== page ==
Old Jamestown Bridge to be destroyed


JAMESTOWN, R.I. (AP) – Rita Crawford’s life stories often share a common setting: the Jamestown Bridge that runs over her waterfront neighborhood.

Her husband drove across the bridge the day he decided to buy a summer home on a whim almost 60 years ago. A bridge tollman called the fire department a few years later when that home was hit by lightening and burned. Her son got stuck at the very top when he ran out of gas the January night he drove home with her newborn granddaughter.

On Tuesday, Crawford, 82, plans to watch from her porch as a demolition crew ignites 75 pounds of explosives, sending the bridge’s truss toppling into Narragansett Bay.

“I don’t care,” Crawford said, when asked if she’ll miss the landmark. “I remember the old bridge, all right. But it’s ugly looking now.”

Rust blotches the bridge’s steel beams and its remaining pavement is crumbling. It finally closed to traffic in 1992 when the sleeker, faster, taller Jamestown-Verrazano Bridge was completed beside it.

Even so, the old bridge’s demolition raised a bit of nostalgia among those who have lived beside it since it opened in 1940, creating an economic artery for an island that previously relied on an unpredictable ferry system.

The bridge was both a landmark and a gauntlet for timid drivers who feared its narrow lanes and the metal grating that allowed motorists to peer into the waters of Narragansett Bay about 150 feet below, just as they approached the pinnacle.

Heavy winds could cause the bridge to shake, adding more angst for motorists caught in the bridge’s sometimes slow-moving traffic. A few of Crawford’s friends even declined to visit her family’s summer home for fear of the crossing that awaited them.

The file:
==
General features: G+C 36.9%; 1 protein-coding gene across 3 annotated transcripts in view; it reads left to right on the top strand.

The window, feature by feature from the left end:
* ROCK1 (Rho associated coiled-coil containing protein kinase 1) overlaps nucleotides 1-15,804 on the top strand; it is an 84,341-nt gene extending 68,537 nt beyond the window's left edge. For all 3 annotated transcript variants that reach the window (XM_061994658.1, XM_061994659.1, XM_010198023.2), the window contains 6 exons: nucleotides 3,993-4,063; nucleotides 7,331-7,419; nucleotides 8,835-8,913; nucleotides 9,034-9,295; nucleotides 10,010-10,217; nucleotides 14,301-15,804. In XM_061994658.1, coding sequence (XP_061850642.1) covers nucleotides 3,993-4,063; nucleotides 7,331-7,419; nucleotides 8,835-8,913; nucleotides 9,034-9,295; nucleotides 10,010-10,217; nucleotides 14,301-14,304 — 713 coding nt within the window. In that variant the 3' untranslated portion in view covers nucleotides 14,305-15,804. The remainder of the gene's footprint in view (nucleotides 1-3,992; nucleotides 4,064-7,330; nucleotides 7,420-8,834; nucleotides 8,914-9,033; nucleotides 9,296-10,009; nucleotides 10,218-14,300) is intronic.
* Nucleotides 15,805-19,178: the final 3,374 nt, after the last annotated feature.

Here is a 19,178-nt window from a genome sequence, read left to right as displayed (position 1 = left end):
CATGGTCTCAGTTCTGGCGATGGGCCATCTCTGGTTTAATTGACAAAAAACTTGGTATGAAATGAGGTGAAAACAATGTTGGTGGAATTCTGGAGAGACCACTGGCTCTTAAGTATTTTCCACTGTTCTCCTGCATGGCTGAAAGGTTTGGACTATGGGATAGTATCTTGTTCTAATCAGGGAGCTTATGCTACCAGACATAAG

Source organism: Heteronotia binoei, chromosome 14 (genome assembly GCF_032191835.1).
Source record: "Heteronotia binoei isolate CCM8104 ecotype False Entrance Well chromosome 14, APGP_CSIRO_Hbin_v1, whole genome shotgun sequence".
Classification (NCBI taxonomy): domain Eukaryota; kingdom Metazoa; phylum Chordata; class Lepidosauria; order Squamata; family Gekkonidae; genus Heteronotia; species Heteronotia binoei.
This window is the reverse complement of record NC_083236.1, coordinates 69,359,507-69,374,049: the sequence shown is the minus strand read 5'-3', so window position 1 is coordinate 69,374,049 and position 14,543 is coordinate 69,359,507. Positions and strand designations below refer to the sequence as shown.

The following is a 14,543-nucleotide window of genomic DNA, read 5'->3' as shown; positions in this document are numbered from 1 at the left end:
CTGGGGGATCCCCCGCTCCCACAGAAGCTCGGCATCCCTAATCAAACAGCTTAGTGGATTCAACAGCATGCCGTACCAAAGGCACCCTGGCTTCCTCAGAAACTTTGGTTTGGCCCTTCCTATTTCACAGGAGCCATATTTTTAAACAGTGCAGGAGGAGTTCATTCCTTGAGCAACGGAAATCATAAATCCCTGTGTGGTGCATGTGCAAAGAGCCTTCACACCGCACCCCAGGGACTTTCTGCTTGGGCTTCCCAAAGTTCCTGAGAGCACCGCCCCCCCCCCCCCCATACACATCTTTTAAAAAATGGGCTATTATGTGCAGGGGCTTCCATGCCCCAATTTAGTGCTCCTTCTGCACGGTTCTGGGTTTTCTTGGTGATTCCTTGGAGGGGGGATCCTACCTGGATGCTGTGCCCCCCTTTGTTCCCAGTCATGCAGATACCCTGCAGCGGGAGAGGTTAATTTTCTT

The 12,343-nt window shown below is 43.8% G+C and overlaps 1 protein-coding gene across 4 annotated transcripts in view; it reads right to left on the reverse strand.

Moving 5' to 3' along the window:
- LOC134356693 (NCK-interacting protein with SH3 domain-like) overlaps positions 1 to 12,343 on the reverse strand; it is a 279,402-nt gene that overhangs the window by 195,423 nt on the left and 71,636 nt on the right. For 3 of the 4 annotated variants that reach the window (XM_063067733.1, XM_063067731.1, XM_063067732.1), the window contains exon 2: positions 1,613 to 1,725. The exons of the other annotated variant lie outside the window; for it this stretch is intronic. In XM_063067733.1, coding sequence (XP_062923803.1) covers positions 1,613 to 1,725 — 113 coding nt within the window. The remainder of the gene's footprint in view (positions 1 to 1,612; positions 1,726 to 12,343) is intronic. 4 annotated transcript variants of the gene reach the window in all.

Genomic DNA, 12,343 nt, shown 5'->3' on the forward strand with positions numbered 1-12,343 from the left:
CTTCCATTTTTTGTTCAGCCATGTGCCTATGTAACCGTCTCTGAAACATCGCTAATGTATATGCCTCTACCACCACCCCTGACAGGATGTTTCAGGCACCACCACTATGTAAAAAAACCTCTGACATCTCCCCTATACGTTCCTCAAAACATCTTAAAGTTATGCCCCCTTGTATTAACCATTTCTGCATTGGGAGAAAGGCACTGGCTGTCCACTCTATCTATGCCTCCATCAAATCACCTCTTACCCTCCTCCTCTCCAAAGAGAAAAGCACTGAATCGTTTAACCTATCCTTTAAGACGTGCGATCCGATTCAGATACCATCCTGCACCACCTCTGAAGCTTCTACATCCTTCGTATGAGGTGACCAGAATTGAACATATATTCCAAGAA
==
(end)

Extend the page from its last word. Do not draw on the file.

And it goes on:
“You’re stuck at the top of that and you look down,” said Ray Rugg, 69, who lives with his wife one house from the bridge. “There are horror stories of people hiding under blankets in the back of their car because they were so afraid of it.”

For every Rhode Islander who hated the Jamestown Bridge, there’s another with fonder memories. Dozens in that latter group have ended up at Rugg’s home this week, taking pictures from his driveway and his yard. A few even knocked on his front door and asked to snap a shot from his rear windows. He finally erected temporary fencing to regain some privacy.

“This is a big thing for Rhode Island,” he said.

Farther up the road, Judy Fraraccio’s parents photographed her standing in front of the old bridge. The 49-year-old Cranston woman drove her parents to Jamestown so they could get one last glimpse, she said.

Frank Fraraccio, her father, said his parents bought land and built a house on the island for less than $3,500 in 1947. Today, Jamestown is one of the most expensive places to buy a house in Rhode Island. The family sold the house years ago.

As a child, Frank Fraraccio fished off the bridge and waved as Navy pilots from Quonset Point buzzed beneath it – an illicit treat.

“This was part of their life growing up,” his daughter said, pointing to the bridge.